Anonymous said...

Someone tell me which Giant has DeCecco for a dollar a box. It's usually more like 3.

Anonymous said...

@10:28 I agree. I don't really care if they go under or not. The place is dated and behind the times. Check out the delapidated tile floor, or the wine served in regular glasses instead of wine glasses. Or the lack of salt and seasoning in their red sauce. It's just one thing after another that is entirely unremarkable. The Yelp reviews on this place agree with my assessment.. so are all us random people in a conspiracy to badmouth PoR... or perhaps the place is actually mediocre?

Anonymous said...

@10:29 Ok it's $2.49 at Target, not $1: https://www.target.com/p/de-cecco-spaghetti-pasta-16-oz/-/A-17260062#lnk=sametab

Does PoR make their marinara sauce in-house or is it the Sysco special?

Anonymous said...

Again, no reason to insult the people who actually DO know what they are talking about. Why must you call me a buffoon for having a different opinion? Are you that thin-skinned?

Mario Battali isn't trying to have neighborhood cafes. Pines has never gone for an exclusive vibe.

I'm Italian. My family is Italian, born and bred in Bari. I'll trust mama's opinion over an anonymous one. She says the food is authentic, even if the cooks and waiters are latin. She wishes they had outdoor tables. Ciao.

Anonymous said...

"She wishes they had outdoor tables" - I agree. Bari, on the east coast of Italy, has it's own unique and delicious cuisine... any chance your mother would like to open a restaurant?

I think what I, and others who are critical of the restaurant, may be saying is that Pines is not the sicilian-american cooking that we're most familiar with from the northeast. Chicken or eggplant parm, baked ziti, etc, these are the things my NY soul craves down here. And, well, Pines has never quite delivered on those.

Anonymous said...

I was the one who said there were a lot of buffoons on here but wasn't making that comment about anyone in particular. I'm Irish and I know what is and isn't good Italian food and Pines doesn't have it. I also mentioned Batali. Why isn't he interested in coming here? He may be. We have money, education and are well traveled. He'd do extremely well here I'll say that. Here's the deal: If Pines were so good, it would be impossible, all the time, to get a table. That's just a fact. This just doesn't have the goods. Will they close finally? Who knows. And by the way, most other restaurants in town are sub par too just to show I'm not beating up on Marco whoever he is.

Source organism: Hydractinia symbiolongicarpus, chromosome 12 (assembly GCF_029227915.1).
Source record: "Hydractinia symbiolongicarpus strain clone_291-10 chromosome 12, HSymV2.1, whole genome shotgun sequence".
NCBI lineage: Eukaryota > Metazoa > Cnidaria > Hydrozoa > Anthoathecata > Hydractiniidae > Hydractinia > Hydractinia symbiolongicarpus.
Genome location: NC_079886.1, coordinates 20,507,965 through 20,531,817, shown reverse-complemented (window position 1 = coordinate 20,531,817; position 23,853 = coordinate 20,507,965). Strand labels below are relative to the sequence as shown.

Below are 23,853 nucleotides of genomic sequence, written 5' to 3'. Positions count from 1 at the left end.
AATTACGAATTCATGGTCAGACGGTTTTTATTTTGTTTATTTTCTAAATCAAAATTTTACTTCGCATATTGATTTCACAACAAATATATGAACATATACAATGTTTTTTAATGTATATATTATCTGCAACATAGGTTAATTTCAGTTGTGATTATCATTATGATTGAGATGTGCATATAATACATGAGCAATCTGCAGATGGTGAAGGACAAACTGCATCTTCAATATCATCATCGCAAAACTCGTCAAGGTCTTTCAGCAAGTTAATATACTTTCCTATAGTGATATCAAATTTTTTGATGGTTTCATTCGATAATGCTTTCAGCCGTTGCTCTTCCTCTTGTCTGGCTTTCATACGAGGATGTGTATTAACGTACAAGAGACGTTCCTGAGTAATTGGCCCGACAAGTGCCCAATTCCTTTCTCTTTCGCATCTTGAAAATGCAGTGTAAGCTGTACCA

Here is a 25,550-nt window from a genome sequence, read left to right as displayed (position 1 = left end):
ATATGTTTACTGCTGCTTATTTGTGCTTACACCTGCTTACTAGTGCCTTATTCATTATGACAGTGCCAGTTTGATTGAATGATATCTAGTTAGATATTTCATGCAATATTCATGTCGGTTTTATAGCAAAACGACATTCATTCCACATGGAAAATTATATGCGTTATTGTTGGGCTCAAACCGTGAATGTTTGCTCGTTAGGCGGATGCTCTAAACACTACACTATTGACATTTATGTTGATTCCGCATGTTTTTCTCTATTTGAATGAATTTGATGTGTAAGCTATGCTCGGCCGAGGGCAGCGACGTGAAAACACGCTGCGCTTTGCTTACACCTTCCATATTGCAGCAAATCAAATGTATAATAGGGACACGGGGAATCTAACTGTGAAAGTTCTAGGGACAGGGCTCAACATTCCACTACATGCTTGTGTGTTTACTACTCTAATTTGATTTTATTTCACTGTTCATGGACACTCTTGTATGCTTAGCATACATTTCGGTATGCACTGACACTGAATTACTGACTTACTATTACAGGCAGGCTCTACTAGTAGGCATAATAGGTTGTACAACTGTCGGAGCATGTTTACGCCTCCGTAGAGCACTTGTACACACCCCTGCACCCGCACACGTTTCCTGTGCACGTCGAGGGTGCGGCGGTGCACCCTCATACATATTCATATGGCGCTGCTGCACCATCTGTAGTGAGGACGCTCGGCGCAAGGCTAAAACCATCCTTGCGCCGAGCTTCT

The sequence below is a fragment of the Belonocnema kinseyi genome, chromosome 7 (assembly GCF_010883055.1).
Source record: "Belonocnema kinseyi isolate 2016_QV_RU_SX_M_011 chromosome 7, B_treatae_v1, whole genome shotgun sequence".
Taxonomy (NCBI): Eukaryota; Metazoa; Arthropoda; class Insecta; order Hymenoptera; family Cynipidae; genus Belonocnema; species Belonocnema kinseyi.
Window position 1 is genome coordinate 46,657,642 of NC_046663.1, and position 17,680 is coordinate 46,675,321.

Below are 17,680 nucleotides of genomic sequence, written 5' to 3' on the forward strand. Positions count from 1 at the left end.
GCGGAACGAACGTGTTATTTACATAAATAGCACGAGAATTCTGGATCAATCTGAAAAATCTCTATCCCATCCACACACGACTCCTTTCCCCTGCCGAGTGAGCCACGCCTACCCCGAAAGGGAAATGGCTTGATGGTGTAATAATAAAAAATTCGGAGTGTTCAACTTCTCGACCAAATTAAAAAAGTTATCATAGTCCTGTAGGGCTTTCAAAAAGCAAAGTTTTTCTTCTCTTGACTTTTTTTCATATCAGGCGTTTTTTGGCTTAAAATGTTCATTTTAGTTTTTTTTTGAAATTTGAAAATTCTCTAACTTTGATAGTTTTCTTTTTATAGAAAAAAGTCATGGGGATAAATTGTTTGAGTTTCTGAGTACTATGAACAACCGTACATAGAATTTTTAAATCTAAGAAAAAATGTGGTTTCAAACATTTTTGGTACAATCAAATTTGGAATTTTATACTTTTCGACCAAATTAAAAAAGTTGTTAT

Anonymous said...

He's the owner and exec chef. What I've been trying to get across here is that's it's a traditional local trattoria. That's all it's ever been and that's all it's trying to be. Like mamma says, you come into my house and we eat, we drink, we talk, we laugh and have good times.

I wish Bethesda had more fine dining restaurants too. Or even pop-ups. That's what I was pushing for years ago for Bethesda. A dining destination. What do I know. TPTB decided retail was the future.

Irish so you know Italian food? Weird. Ok. Q: What does an Irishman get after eating Italian food? A: Gaelic breath.

I need a drink. Ciao.

Anonymous said...

That's a good joke. I really like it. This is going to come off boastful but it's my background. I know more about food than most here anyway having spent the vast majority of my adult life in world-class, full-service catering here in the area as well as many other facets of the hospitality industry. These great places that we seem to be in agreement about, by the way, will not come here because of the stifling restrictions Democrat politicians (who know nothing about business and in fact are anti-business) see fit to employ. What's even more of a disincentive is the DLC. No good food establishment is going to come to MoCo having to deal with an arcane system offering ridiculous prices, terrible selection and the worst service in the industry. Are there a few? Sure. Jeff Black, who I know personally, has done well. Many, many places at all prices points have opened in DC in the last few years and hundreds are very good to excellent.
What restaurant in Bethesda is tough to get a table? Houston's that's about it. That's a clue isn't it? Not good enough.

Anonymous said...

And by the way, opening neighborhood cafe's (so you know) is exactly what Mario Batali and Joe Bastianich, his partner, do. I've been to several of their places in NYC and they are mostly in quiet neighborhoods and all are serving such good Italian food and wine that it's beyond belief. They could fit in here and open precisely the place you desire would do so. Me too.

scott brand said...

I love Pines of Rome. A nice place to get a glass of wine and pasta. Why the hate?

Anonymous said...

@Scott I can buy the same $2.50 box of Dececco pasta they use at Giant, and the $8 bottle of wine from the beer store around the corner, and produce the same meal as PoR without much hassle. It's unremarkable.

Anonymous said...

PoR is another of these places (like Gifford's) that's more about tradition and legend than quality. With so much of Old Bethesda gone (or going), it's hard to hate on PoR. Though, yes, it's certainly not a fine dining destination! Or even a "local trattoria" (come on, people). But that's fine, because it has long been a weirdo little Bethesda institution.